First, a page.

I open the pages and another man comes to the surface, the one who is always there whispering in my ear – you will never be as good as I was, you are merely a woman. Diego said it, Sarte said it but Woolf’s husband never did and maybe that is why he lost her. There was nothing left to work for, no one left to sell. She had come into existence before his eyes. A figment of an imagination unlike hers, one with filters and finesse. She went back to her bedroom. She planned it out. When I woke I made brussel sprouts and called the woman I dreamt of. La Abuela. Her voice sultry and poetic. Because of these sounds I would be focused for the next few days until once again the thoughts began and that’s when I would see her. Walking into the water with a long dress on – the bloom of her skirt eating her up like walnuts drive the imagination and oysters sing cliche. Somewhere in the Brazilian Amazon a man sits and watches a flower eat a rabbit – gulp its hop up like a skirt envelopes a woman but we only hear about the snakes. The long, slender, devilish snakes who eat children whole and never worry about the flowers. My mind shifts.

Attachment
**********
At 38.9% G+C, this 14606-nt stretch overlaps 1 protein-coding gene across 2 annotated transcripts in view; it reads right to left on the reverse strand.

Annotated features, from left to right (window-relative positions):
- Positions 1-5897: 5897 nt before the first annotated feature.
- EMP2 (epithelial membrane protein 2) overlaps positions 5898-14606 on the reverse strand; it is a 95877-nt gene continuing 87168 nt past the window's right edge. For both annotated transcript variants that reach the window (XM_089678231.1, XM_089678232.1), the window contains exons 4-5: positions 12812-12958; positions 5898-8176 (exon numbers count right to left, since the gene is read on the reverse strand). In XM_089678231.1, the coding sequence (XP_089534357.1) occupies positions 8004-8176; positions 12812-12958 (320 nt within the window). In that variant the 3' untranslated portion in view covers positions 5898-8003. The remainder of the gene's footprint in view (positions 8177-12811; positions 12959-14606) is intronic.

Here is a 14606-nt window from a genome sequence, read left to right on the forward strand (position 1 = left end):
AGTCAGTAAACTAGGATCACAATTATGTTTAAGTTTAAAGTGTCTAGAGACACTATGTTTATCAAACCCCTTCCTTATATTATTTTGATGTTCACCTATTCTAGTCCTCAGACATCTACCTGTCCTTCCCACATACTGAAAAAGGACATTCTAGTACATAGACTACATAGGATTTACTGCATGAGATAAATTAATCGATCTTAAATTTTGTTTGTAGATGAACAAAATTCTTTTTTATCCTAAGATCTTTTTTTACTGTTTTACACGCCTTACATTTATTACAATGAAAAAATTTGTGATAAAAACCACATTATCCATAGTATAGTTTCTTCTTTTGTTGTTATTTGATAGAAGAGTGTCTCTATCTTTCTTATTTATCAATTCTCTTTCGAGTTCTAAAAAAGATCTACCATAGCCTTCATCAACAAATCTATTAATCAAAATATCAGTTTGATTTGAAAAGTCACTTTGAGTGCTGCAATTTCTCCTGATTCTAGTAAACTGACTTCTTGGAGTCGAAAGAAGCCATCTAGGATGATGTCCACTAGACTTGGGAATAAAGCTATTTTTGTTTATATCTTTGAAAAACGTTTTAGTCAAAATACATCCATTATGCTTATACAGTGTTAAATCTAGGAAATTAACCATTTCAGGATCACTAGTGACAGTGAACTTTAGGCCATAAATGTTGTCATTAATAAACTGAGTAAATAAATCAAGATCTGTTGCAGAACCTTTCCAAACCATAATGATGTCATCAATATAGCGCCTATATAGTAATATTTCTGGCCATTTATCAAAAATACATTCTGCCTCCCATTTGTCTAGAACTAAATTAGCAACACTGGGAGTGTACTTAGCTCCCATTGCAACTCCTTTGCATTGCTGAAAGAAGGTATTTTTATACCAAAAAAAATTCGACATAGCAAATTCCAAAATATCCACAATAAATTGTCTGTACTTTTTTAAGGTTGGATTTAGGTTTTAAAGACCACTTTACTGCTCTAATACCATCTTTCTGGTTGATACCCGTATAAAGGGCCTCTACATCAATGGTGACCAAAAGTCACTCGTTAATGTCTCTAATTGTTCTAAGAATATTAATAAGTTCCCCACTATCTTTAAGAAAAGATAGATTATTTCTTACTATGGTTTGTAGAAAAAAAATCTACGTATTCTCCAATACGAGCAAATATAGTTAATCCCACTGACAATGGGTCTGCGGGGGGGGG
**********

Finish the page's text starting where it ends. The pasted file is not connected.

At the bottom of my bed lay a Mexican serape – magenta, turquoise and emerald greens splattered over my body. The self portrait hanging in front of me seems inspired by Frida but yet has nothing to do with her at all. I had been there. The same place the field workers were, the same place Charles Bowden wrote about all his life – he turned monsters into metaphor and metaphor into monsters and the masses don’t know him because the juxtaposition between beautiful and revolting was truth. The seals did shrivel up, the human beings crossing the border did die. The bones were real on both accounts and they would lay there – like I am now – until they were found.

 

 

Melissa Hunter Gurney is a Brooklyn based independent writer as well as the founder of GAMBA Magazine and GAMBA Z’s Artist Residency. She is connected to the artist life as seen throughout South America and writes for La Gente Descalza (The Barefoot People). Her work can be seen in various independent magazines including The Opiate, Those That This and Across the Margin.


12.1 / FALL / WINTER 2016

MORE FROM THIS ISSUE